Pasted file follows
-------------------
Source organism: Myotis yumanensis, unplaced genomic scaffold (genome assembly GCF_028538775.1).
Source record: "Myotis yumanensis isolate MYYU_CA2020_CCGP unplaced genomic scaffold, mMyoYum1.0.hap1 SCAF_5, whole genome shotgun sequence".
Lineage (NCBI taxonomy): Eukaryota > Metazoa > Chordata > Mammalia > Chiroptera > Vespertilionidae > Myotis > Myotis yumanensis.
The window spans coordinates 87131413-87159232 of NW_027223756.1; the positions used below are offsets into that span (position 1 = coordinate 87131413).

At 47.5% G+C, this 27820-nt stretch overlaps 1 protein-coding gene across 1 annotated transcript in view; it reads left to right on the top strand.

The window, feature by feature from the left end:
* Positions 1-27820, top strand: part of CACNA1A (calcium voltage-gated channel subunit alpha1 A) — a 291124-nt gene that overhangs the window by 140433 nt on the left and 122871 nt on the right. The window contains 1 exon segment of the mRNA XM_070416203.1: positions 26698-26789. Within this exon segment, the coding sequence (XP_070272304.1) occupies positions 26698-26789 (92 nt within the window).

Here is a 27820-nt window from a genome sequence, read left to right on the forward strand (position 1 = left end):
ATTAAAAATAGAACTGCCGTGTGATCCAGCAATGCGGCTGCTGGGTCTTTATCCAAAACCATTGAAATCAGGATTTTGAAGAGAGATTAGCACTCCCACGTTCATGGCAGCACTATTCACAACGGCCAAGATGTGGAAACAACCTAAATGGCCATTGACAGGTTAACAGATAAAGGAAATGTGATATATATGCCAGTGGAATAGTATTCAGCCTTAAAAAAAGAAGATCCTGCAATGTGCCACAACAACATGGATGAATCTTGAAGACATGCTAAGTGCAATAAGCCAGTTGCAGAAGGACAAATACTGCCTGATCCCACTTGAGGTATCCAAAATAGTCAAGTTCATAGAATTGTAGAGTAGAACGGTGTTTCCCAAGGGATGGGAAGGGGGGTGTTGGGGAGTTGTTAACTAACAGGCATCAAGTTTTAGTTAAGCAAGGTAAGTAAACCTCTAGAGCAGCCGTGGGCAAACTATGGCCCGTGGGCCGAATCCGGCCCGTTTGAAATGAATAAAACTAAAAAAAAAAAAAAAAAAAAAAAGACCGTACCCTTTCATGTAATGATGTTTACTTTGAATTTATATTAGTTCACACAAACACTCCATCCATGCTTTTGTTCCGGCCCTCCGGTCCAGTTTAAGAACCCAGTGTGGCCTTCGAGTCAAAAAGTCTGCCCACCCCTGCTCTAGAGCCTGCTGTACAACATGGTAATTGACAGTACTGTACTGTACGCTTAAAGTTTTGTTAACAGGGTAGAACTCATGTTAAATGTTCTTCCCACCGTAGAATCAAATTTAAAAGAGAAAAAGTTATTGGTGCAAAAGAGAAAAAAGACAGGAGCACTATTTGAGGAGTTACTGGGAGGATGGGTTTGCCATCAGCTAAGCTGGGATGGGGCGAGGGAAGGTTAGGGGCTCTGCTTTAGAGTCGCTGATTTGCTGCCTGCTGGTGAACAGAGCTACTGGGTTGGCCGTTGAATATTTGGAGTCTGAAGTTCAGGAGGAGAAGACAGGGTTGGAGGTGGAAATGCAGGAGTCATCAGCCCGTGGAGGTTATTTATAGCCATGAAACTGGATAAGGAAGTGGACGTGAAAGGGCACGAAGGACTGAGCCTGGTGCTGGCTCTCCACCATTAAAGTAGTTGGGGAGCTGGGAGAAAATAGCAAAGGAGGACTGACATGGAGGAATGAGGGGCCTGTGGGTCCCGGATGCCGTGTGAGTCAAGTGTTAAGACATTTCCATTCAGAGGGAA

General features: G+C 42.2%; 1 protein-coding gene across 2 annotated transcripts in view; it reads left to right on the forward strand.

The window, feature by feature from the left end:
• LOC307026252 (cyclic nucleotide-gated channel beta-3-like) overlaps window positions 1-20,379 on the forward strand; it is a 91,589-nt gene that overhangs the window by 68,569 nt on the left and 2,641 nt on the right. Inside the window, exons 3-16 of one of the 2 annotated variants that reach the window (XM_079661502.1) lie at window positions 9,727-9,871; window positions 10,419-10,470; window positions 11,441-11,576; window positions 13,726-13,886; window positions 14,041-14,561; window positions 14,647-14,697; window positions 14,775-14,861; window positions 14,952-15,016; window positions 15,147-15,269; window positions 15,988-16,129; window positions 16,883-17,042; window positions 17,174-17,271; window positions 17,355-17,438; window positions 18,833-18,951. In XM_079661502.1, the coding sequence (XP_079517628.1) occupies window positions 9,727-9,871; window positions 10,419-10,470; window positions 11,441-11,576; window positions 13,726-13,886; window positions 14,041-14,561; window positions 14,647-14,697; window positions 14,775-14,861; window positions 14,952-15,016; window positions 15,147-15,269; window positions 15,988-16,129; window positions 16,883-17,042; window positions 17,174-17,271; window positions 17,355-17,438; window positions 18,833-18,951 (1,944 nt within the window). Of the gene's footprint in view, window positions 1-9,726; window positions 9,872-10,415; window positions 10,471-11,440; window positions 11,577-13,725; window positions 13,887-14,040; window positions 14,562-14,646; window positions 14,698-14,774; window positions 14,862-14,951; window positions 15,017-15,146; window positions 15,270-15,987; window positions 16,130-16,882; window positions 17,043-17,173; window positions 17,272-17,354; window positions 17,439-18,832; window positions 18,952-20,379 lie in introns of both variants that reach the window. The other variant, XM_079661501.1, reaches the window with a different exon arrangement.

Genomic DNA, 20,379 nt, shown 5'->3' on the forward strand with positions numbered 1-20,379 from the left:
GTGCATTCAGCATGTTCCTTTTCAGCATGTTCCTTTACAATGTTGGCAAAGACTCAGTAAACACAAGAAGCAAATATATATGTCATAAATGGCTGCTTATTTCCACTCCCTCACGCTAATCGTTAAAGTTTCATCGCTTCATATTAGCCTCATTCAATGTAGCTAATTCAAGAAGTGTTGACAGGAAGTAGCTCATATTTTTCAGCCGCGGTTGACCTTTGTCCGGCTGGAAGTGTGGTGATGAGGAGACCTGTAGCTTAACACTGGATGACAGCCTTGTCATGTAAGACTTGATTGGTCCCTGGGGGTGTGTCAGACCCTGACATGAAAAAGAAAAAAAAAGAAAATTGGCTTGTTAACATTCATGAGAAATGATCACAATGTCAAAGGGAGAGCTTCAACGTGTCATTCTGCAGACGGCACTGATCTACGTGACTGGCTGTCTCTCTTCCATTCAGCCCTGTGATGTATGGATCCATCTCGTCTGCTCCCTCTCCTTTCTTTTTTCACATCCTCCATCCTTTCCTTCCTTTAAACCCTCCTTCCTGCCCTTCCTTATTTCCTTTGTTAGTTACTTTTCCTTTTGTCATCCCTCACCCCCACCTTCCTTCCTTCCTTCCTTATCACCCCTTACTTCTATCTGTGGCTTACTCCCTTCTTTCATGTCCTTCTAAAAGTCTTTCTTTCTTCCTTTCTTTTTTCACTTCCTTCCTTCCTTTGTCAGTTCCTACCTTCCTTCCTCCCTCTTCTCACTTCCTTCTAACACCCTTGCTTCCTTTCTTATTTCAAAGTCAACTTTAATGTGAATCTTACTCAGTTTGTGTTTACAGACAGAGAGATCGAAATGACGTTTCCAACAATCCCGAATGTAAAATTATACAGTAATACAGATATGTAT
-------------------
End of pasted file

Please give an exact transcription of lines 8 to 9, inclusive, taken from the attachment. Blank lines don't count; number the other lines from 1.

Here is a 27820-nt window from a genome sequence, read left to right on the forward strand (position 1 = left end):
ATTAAAAATAGAACTGCCGTGTGATCCAGCAATGCGGCTGCTGGGTCTTTATCCAAAACCATTGAAATCAGGATTTTGAAGAGAGATTAGCACTCCCACGTTCATGGCAGCACTATTCACAACGGCCAAGATGTGGAAACAACCTAAATGGCCATTGACAGGTTAACAGATAAAGGAAATGTGATATATATGCCAGTGGAATAGTATTCAGCCTTAAAAAAAGAAGATCCTGCAATGTGCCACAACAACATGGATGAATCTTGAAGACATGCTAAGTGCAATAAGCCAGTTGCAGAAGGACAAATACTGCCTGATCCCACTTGAGGTATCCAAAATAGTCAAGTTCATAGAATTGTAGAGTAGAACGGTGTTTCCCAAGGGATGGGAAGGGGGGTGTTGGGGAGTTGTTAACTAACAGGCATCAAGTTTTAGTTAAGCAAGGTAAGTAAACCTCTAGAGCAGCCGTGGGCAAACTATGGCCCGTGGGCCGAATCCGGCCCGTTTGAAATGAATAAAACTAAAAAAAAAAAAAAAAAAAAAAAGACCGTACCCTTTCATGTAATGATGTTTACTTTGAATTTATATTAGTTCACACAAACACTCCATCCATGCTTTTGTTCCGGCCCTCCGGTCCAGTTTAAGAACCCAGTGTGGCCTTCGAGTCAAAAAGTCTGCCCACCCCTGCTCTAGAGCCTGCTGTACAACATGGTAATTGACAGTACTGTACTGTACGCTTAAAGTTTTGTTAACAGGGTAGAACTCATGTTAAATGTTCTTCCCACCGTAGAATCAAATTTAAAAGAGAAAAAGTTATTGGTGCAAAAGAGAAAAAAGACAGGAGCACTATTTGAGGAGTTACTGGGAGGATGGGTTTGCCATCAGCTAAGCTGGGATGGGGCGAGGGAAGGTTAGGGGCTCTGCTTTAGAGTCGCTGATTTGCTGCCTGCTGGTGAACAGAGCTACTGGGTTGGCCGTTGAATATTTGGAGTCTGAAGTTCAGGAGGAGAAGACAGGGTTGGAGGTGGAAATGCAGGAGTCATCAGCCCGTGGAGGTTATTTATAGCCATGAAACTGGATAAGGAAGTGGACGTGAAAGGGCACGAAGGACTGAGCCTGGTGCTGGCTCTCCACCATTAAAGTAGTTGGGGAGCTGGGAGAAAATAGCAAAGGAGGACTGACATGGAGGAATGAGGGGCCTGTGGGTCCCGGATGCCGTGTGAGTCAAGTGTTAAGACATTTCCATTCAGAGGGAA